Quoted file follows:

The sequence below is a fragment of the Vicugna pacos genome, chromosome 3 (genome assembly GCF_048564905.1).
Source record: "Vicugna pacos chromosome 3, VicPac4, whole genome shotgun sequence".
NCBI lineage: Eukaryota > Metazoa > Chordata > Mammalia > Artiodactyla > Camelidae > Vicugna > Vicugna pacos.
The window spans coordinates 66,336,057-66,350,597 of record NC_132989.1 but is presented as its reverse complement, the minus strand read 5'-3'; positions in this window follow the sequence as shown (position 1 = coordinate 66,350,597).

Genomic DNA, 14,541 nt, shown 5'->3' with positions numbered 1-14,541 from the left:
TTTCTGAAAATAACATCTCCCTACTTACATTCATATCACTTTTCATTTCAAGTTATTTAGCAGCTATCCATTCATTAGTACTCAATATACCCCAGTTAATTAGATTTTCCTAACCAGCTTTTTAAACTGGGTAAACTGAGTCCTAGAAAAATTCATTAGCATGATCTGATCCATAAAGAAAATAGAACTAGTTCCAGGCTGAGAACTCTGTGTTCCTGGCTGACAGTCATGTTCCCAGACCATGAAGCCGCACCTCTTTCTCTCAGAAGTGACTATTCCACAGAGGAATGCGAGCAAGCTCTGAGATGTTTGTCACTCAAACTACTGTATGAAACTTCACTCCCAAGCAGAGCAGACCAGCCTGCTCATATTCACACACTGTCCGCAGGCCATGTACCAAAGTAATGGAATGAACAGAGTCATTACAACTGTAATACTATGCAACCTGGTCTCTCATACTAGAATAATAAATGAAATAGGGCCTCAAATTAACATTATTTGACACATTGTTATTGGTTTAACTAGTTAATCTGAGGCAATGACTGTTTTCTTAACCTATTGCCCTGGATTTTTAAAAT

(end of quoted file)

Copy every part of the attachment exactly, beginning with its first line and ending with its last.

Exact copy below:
The sequence below is a fragment of the Vicugna pacos genome, chromosome 3 (genome assembly GCF_048564905.1).
Source record: "Vicugna pacos chromosome 3, VicPac4, whole genome shotgun sequence".
NCBI lineage: Eukaryota > Metazoa > Chordata > Mammalia > Artiodactyla > Camelidae > Vicugna > Vicugna pacos.
The window spans coordinates 66,336,057-66,350,597 of record NC_132989.1 but is presented as its reverse complement, the minus strand read 5'-3'; positions in this window follow the sequence as shown (position 1 = coordinate 66,350,597).

Genomic DNA, 14,541 nt, shown 5'->3' with positions numbered 1-14,541 from the left:
TTTCTGAAAATAACATCTCCCTACTTACATTCATATCACTTTTCATTTCAAGTTATTTAGCAGCTATCCATTCATTAGTACTCAATATACCCCAGTTAATTAGATTTTCCTAACCAGCTTTTTAAACTGGGTAAACTGAGTCCTAGAAAAATTCATTAGCATGATCTGATCCATAAAGAAAATAGAACTAGTTCCAGGCTGAGAACTCTGTGTTCCTGGCTGACAGTCATGTTCCCAGACCATGAAGCCGCACCTCTTTCTCTCAGAAGTGACTATTCCACAGAGGAATGCGAGCAAGCTCTGAGATGTTTGTCACTCAAACTACTGTATGAAACTTCACTCCCAAGCAGAGCAGACCAGCCTGCTCATATTCACACACTGTCCGCAGGCCATGTACCAAAGTAATGGAATGAACAGAGTCATTACAACTGTAATACTATGCAACCTGGTCTCTCATACTAGAATAATAAATGAAATAGGGCCTCAAATTAACATTATTTGACACATTGTTATTGGTTTAACTAGTTAATCTGAGGCAATGACTGTTTTCTTAACCTATTGCCCTGGATTTTTAAAAT